/James Harden, Houston Rockets Havent Proved Anything Yet

James Harden, Houston Rockets Havent Proved Anything Yet

HOUSTON, TEXAS - NOVEMBER 13: James Harden #13 of the Houston Rockets reacts after hitting a three point shot against the Los Angeles Clippers during the fourth quarter at Toyota Center on November 13, 2019 in Houston, Texas. NOTE TO USER: User expressly acknowledges and agrees that, by downloading and/or using this photograph, user is consenting to the terms and conditions of the Getty Images License Agreement.  (Photo by Bob Levey/Getty Images)

Bob Levey/Getty Images

When James Harden takes over a game, scores 17 of his 47 points in the fourth quarter and hauls the Houston Rockets to victory over a Los Angeles Clippers team viewed by most as ranking higher in the contender hierarchy, you want to draw far-reaching conclusions.

You want to view Houston’s grimy 102-93 victory, achieved without rotation mainstays Eric Gordon and Danuel House Jr., as a harbinger of what’s to come. As proof that Harden and the Rockets can take down the best of the best, that their extreme style of play—everything from shot selection to an overwhelming reliance on one player—works in shootouts and low-scoring rock fights alike.

And look, Harden was masterful.

He navigated switches and traps. He split doubles and gave up the ball when he had to. The reigning scoring champ continued a season-opening run like nothing we’ve seen since the NBA was a nine-team league in which three cigarettes, chain-smoked, were acceptable halftime pick-me-ups.

He was unsolvable, as usual. Relentless when pressured and just as deadly whenever the Clippers relaxed.

Which they did.

Twice.

Still, though it’s true Harden is scoring at even higher rates than he did last season, and though the introduction of Russell Westbrook into the Rockets mix changes the team’s makeup, it’s hard to argue we learned anything new about the parties involved.

Unless you missed the entirety of 2018-19, you’re well aware Harden is a historically potent scorer. And unless you also overlooked Houston’s last seven seasons (all with Harden), you know it wins a ton of games against all sorts of regular-season opponents every year. The Rockets have averaged 52.7 victories per season since Harden arrived.

What we don’t know, and what Wednesday’s win can’t help us know, is whether Harden and the Rockets can do this when the stakes are highest.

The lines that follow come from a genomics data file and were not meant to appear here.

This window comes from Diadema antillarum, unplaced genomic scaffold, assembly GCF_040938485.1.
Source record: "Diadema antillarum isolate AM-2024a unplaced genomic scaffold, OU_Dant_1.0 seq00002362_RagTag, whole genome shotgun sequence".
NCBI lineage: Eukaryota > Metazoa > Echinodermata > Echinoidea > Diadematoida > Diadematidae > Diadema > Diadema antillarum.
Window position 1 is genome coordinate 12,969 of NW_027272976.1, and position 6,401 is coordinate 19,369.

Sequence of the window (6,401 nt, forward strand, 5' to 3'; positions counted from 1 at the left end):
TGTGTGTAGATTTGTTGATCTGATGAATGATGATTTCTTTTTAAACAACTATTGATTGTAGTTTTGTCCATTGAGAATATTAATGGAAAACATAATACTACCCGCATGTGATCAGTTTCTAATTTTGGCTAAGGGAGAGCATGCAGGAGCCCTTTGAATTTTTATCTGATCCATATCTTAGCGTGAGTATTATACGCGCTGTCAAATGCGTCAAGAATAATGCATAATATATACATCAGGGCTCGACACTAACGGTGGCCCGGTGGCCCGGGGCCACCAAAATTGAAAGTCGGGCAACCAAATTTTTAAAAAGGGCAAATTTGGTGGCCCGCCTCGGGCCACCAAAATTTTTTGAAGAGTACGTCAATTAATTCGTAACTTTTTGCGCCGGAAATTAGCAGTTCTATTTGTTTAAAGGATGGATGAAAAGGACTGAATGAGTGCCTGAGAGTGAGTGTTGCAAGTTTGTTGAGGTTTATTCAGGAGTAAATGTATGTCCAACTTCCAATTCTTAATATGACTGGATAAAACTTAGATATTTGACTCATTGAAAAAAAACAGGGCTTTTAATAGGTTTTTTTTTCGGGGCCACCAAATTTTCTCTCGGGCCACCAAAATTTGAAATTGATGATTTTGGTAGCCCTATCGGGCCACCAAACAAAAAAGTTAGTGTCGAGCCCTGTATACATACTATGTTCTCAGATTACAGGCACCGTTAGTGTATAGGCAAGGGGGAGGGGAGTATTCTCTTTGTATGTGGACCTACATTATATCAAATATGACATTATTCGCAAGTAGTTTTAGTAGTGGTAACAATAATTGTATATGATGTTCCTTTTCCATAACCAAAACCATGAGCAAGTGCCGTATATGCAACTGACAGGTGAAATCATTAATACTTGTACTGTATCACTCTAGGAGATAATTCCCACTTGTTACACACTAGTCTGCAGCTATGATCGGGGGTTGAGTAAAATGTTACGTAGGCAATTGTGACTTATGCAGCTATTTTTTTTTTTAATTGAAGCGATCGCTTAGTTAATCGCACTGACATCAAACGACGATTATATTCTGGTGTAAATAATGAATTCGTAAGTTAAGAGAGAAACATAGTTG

This isn’t one of those referendums on whether jump-shooting teams can win championships. If recent history is any guide, only jump-shooting teams can win championships. They just have to make those jump shots…and also defend, pass, try hard, not choke, etc.

This is about whether Harden and these Rockets, specifically, can get it done.

Granted, the Rockets probably should have downed the Golden State Warriors and reached the NBA Finals in 2018. If they’d avoided that era-defining cold streak from three in Game 7 of the Western Conference Finals and beaten the Dubs, maybe every aspect of how we think about them would be different. But playoff disappointment is an inextricable part of the Rockets’ story in our current reality.

So is the broad lack of appreciation for Harden’s game.

Though it feels too old-school to view what the Rockets do from October to April as inconsequential, Harden and Houston have already proved everything in the regular season. They’ve mastered easy mode, but they have yet to succeed at a higher difficulty level.

That’s why the only aspects of a game like Wednesday’s that really matter for the Rockets are the ones that hint at potential postseason vulnerabilities.

Westbrook, for example, was a chilly 6-of-20 from the field. He pogo-sticked into far too many of his low-percentage off-the-dribble twos and gambled too often on defense, as evidenced by a ridiculous four first-quarter fouls. He’s simply not the steadying run-the-show second option or trustworthy defender Chris Paul was, and it’s difficult to imagine he will have the self-control to resist his worst instincts in the amped environment of the playoffs.

Eric Gordon’s absence, triggered by knee soreness that ultimately required surgery and will cost him several weeks, is another concern.

When Harden saw hard double-teams, his outlets, ignored by the Clippers, were Ben McLemore and Austin Rivers. Gordon may return to full health and shore things up, but what if he doesn’t? Do the Rockets have enough shooting around Harden to keep defenses remotely honest in a seven-game series?

Don’t forget neither Paul George nor Landry Shamet played for the Clips on Wednesday. Houston was missing a few bodies, but Los Angeles was nowhere near full strength, either.

The Houston optimist could simply point to Harden and essentially say he’s enough. That may be true.

We’ve never seen a scorer like Harden. He shreds every permutation of conventional defense and graduated last year to ripping up the gimmicky, last-resort tactics desperate opponents cooked up to slow him down. Houston’s best chance at getting over the hump lies in the frightening possibility that he is still perfecting his craft, that he’s actually getting better.

Still, Houston’s win and the Harden dominance that produced it leave us without much clarity.

The Rockets answered plenty of questions correctly, sure. But for these guys, a test in November doesn’t count toward the final grade.